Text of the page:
“As soon as A observes something which seems to him wrong, from which X is suffering, A talks it over with B, and A and B then propose to get a law passed to remedy the evil and help X,” he wrote in an essay. “Their law always proposes to determine what C shall do for X, or, in better case, what A, B, and C shall do for X...
Brandon Renfro, assistant professor of finance at East Texas Baptist University puts it this way: The problem with loan forgiveness is that neither the schools nor their students have any skin in the game.
Renfro was quoted in a Forbes piece by Robert Farrington as explaining it like this: Schools “aren’t strictly accountable for the debts of their students. If students also aren’t responsible for their debt, then neither party to the transaction is responsible for the cost.”
The person responsible is, of course, the forgotten man, or woman. That is, you. You have skin in the game.
A Reuters report on the loan forgiveness program Biden outlined Wednesday said it would add between $300 billion and $600 billion to the budget deficit over time.
Just put it on X’s tab. He won’t notice, until the tab comes due. Unless, that is, all this extra money floating through the economy makes inflation a bit worse, but he isn’t likely to know exactly who to blame for that.
And his (or her) confusion would be understandable. For many years, leaders in both major parties have been adding to X’s tab with impunity, racking up a national debt that is rapidly approaching $31 trillion, or more than $244,000 per taxpayer, according to usdebtclock.org.
They have been especially generous in recent years, adding $5 trillion in loosely monitored pandemic relief money that was at least a factor in today’s inflation.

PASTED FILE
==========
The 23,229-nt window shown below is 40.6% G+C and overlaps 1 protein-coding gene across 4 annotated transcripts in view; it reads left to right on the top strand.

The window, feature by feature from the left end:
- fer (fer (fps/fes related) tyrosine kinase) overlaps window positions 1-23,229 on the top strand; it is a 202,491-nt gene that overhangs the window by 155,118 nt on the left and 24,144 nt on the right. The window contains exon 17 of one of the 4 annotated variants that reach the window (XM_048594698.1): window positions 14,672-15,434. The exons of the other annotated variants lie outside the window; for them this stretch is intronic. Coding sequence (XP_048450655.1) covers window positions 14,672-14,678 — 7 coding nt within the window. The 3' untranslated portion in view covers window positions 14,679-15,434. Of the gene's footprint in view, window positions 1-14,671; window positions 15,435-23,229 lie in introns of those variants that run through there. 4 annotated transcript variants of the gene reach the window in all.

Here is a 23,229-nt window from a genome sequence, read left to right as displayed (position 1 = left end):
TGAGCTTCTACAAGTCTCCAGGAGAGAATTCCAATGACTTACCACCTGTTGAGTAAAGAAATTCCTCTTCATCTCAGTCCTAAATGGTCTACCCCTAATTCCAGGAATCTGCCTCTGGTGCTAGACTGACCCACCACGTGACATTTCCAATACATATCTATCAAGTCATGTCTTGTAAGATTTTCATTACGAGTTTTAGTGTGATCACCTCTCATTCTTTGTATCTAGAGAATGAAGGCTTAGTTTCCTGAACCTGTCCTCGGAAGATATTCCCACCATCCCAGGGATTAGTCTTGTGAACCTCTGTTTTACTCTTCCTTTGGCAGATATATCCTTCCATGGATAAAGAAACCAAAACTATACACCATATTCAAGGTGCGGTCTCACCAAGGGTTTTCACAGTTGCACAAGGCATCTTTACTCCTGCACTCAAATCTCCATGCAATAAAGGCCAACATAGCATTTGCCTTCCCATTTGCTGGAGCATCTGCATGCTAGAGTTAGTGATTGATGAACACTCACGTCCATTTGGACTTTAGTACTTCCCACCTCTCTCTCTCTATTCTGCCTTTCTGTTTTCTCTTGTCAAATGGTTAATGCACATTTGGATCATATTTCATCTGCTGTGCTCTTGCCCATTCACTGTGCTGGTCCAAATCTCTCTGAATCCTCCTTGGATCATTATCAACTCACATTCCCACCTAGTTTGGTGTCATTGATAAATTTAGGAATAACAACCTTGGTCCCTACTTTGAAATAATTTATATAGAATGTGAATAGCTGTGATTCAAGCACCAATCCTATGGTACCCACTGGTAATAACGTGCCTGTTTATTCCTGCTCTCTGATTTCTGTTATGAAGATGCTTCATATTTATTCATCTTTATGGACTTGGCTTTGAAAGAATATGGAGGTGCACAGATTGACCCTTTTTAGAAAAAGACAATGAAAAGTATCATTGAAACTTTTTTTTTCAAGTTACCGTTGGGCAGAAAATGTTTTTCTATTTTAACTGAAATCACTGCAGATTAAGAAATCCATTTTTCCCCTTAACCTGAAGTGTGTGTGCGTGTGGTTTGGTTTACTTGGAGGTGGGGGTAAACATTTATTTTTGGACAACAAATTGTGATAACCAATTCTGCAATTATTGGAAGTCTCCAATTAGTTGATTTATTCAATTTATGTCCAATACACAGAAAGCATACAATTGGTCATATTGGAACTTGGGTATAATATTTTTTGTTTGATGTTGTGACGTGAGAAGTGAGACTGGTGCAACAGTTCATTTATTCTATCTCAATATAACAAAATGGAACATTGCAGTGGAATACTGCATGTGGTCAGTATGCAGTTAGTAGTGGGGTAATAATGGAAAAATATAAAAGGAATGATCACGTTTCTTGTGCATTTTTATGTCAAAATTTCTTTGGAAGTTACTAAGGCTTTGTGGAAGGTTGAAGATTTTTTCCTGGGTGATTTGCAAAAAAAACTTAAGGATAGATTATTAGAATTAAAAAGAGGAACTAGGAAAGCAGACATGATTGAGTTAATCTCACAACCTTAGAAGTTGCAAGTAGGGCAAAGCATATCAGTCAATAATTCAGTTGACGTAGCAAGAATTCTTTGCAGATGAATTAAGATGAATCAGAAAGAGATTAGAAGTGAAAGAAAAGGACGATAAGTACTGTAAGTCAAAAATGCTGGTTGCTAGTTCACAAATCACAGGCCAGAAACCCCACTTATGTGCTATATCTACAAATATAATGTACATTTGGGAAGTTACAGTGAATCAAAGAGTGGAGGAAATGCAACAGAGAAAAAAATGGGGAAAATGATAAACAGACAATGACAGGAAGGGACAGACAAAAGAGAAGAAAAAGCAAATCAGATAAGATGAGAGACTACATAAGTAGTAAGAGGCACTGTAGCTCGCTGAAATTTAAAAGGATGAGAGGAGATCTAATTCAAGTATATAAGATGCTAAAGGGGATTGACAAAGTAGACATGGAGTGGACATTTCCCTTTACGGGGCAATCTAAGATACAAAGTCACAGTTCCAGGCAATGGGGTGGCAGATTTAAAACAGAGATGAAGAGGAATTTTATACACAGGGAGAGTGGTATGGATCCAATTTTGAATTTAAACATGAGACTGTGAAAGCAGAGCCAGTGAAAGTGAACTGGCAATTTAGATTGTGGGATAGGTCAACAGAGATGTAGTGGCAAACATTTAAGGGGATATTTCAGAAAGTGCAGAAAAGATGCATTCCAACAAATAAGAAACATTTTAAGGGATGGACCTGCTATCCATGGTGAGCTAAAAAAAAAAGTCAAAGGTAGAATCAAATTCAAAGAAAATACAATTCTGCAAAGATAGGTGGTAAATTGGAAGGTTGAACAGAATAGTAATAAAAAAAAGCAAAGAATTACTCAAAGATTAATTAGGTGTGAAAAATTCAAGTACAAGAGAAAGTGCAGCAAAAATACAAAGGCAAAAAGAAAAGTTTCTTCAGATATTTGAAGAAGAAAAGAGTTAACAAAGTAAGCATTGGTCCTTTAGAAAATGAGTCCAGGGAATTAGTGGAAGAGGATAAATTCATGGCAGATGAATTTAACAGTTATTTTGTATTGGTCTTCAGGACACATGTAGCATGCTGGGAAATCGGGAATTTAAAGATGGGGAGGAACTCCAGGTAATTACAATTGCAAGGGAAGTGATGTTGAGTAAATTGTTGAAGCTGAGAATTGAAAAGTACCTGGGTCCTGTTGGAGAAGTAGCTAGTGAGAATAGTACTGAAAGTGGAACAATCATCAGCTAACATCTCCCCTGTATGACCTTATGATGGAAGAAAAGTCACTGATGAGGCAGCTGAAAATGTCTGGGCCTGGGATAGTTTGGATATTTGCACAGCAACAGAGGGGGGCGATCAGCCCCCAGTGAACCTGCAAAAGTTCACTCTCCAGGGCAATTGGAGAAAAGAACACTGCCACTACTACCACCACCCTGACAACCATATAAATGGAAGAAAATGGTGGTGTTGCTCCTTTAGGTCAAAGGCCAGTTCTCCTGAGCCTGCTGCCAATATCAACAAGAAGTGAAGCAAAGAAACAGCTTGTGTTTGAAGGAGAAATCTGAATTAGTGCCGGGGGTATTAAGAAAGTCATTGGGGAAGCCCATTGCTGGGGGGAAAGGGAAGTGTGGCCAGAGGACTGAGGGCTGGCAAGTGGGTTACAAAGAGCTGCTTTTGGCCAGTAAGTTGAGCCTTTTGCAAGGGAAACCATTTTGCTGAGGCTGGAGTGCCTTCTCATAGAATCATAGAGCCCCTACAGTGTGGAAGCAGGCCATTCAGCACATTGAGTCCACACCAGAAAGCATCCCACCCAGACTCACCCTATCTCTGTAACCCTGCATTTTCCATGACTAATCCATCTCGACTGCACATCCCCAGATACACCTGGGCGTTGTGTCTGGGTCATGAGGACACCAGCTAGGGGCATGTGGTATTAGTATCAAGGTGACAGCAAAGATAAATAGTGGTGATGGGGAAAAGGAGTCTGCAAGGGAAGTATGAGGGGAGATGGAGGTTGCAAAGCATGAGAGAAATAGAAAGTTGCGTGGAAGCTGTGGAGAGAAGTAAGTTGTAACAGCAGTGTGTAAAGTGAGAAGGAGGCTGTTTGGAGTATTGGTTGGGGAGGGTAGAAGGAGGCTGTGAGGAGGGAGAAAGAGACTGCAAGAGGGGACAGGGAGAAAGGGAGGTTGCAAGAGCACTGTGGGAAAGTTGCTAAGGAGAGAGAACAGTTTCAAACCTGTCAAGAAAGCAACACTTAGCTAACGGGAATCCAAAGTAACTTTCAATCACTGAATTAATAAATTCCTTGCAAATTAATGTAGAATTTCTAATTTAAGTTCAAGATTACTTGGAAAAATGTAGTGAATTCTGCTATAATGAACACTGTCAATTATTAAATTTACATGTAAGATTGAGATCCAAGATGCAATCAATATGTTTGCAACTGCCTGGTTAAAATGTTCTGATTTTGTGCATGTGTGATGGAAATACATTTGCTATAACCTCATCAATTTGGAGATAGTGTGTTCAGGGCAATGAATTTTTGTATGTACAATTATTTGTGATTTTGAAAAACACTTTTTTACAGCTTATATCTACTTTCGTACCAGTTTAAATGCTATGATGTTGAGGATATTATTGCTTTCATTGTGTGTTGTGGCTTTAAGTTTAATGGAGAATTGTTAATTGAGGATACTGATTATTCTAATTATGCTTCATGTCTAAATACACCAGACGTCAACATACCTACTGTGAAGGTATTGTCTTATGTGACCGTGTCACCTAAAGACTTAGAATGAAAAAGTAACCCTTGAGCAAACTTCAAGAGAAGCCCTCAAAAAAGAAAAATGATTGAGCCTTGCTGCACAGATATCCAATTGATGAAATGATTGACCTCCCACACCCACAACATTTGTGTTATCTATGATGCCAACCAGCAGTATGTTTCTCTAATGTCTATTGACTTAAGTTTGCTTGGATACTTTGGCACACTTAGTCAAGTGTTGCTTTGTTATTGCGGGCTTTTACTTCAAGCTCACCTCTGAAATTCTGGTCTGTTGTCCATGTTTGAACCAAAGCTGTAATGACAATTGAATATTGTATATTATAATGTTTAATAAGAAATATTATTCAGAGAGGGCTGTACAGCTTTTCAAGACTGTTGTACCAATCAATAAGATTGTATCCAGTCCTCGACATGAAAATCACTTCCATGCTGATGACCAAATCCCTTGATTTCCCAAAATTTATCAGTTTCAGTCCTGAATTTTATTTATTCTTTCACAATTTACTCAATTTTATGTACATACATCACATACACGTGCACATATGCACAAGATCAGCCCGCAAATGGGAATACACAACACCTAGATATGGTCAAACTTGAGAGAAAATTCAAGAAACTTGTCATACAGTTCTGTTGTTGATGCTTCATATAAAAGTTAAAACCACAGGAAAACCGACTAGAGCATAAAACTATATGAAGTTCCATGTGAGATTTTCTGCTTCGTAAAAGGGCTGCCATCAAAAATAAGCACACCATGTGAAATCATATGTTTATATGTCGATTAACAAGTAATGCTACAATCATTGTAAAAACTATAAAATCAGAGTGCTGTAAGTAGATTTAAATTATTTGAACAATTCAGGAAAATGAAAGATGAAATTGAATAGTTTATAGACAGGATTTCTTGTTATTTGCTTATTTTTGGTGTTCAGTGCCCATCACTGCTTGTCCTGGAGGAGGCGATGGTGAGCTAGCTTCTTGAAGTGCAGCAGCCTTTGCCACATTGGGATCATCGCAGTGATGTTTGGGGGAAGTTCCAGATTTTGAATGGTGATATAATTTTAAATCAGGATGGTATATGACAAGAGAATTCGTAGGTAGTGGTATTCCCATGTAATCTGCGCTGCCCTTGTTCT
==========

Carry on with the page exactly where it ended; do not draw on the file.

Any time politicians touch the economy, you can count on unintended consequences following. Student loan forgiveness will indeed make life easier for many students and recent graduates (provided they took out their loans before the June 30 cutoff date.) But if they live in one of 13 states, they may be on the hook for income taxes on the forgiven amount, as a Tax Foundation analysis explained this week.
It also may, as some commentators are saying, initiate a string of future loan forgiveness as tomorrow’s students wonder why they don’t deserve what their predecessors got. The Committee for a Responsible Federal Budget estimates it will take about five years for the total student debt level to return to the pre-forgiveness level. Its website said borrowing may accelerate because of this round of forgiveness because, as Preston Cooper, a senior fellow in higher education policy at the Foundation for Research on Equal Opportunity, put it in the Wall Street Journal, “Students will gladly take out larger loans when colleges can credibly wink and whisper that higher tuition rates are no big deal since the loans will be forgiven anyway.”
The result of that, he said, would be an increase in master’s degree programs that don’t provide a return on investment, That’s because X, the person involuntarily doing the investing, is forgotten.
The loan forgiveness may not happen before Election Day if legal challenges bog things down. If so, expect a lot of political meltdowns over the cold-hearted opponents of this program.
In truth, there are some noble purposes for which A, B and C might combine to help X and the general welfare of society. Helping the poor obtain a higher education would be one of those. So would bipartisan efforts to reduce the exorbitant cost of tuition.
But many, if not most, recipients of this loan forgiveness will be among the nation’s top earners — college graduates who, as The Economist noted, will earn 65% more than someone with just a high school diploma.
The magazine said this makes the forgiveness program “unlikely to be a coup for the proletariat.” It won’t be much of one for all those forgotten men and women out there, either, whether or not they have degrees of their own.